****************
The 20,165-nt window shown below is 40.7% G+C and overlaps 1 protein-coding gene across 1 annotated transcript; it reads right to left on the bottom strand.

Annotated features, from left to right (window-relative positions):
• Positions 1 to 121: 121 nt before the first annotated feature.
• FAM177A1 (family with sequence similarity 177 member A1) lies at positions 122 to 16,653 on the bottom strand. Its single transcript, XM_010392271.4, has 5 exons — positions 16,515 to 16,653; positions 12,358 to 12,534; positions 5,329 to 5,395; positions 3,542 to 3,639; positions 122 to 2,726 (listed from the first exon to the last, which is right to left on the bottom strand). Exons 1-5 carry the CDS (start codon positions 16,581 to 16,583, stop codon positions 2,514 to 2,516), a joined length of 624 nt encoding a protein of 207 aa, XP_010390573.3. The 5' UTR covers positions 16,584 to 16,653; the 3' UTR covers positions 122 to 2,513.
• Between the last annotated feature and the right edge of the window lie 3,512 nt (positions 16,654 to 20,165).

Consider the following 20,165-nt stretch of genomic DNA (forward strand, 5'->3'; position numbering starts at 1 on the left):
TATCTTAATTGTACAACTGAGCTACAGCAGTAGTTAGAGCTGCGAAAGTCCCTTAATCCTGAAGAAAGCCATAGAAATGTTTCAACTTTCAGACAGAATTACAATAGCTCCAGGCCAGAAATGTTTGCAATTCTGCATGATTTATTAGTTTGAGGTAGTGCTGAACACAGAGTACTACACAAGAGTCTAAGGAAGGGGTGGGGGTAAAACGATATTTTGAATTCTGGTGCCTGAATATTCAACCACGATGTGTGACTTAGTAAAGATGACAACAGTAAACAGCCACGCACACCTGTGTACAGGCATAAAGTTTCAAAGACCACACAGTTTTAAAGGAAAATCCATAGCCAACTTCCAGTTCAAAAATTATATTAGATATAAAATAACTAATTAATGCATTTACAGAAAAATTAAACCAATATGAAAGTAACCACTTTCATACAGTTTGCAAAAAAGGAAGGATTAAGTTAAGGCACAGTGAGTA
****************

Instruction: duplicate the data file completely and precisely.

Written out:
The 20,165-nt window shown below is 40.7% G+C and overlaps 1 protein-coding gene across 1 annotated transcript; it reads right to left on the bottom strand.

Annotated features, from left to right (window-relative positions):
• Positions 1 to 121: 121 nt before the first annotated feature.
• FAM177A1 (family with sequence similarity 177 member A1) lies at positions 122 to 16,653 on the bottom strand. Its single transcript, XM_010392271.4, has 5 exons — positions 16,515 to 16,653; positions 12,358 to 12,534; positions 5,329 to 5,395; positions 3,542 to 3,639; positions 122 to 2,726 (listed from the first exon to the last, which is right to left on the bottom strand). Exons 1-5 carry the CDS (start codon positions 16,581 to 16,583, stop codon positions 2,514 to 2,516), a joined length of 624 nt encoding a protein of 207 aa, XP_010390573.3. The 5' UTR covers positions 16,584 to 16,653; the 3' UTR covers positions 122 to 2,513.
• Between the last annotated feature and the right edge of the window lie 3,512 nt (positions 16,654 to 20,165).

Consider the following 20,165-nt stretch of genomic DNA (forward strand, 5'->3'; position numbering starts at 1 on the left):
TATCTTAATTGTACAACTGAGCTACAGCAGTAGTTAGAGCTGCGAAAGTCCCTTAATCCTGAAGAAAGCCATAGAAATGTTTCAACTTTCAGACAGAATTACAATAGCTCCAGGCCAGAAATGTTTGCAATTCTGCATGATTTATTAGTTTGAGGTAGTGCTGAACACAGAGTACTACACAAGAGTCTAAGGAAGGGGTGGGGGTAAAACGATATTTTGAATTCTGGTGCCTGAATATTCAACCACGATGTGTGACTTAGTAAAGATGACAACAGTAAACAGCCACGCACACCTGTGTACAGGCATAAAGTTTCAAAGACCACACAGTTTTAAAGGAAAATCCATAGCCAACTTCCAGTTCAAAAATTATATTAGATATAAAATAACTAATTAATGCATTTACAGAAAAATTAAACCAATATGAAAGTAACCACTTTCATACAGTTTGCAAAAAAGGAAGGATTAAGTTAAGGCACAGTGAGTA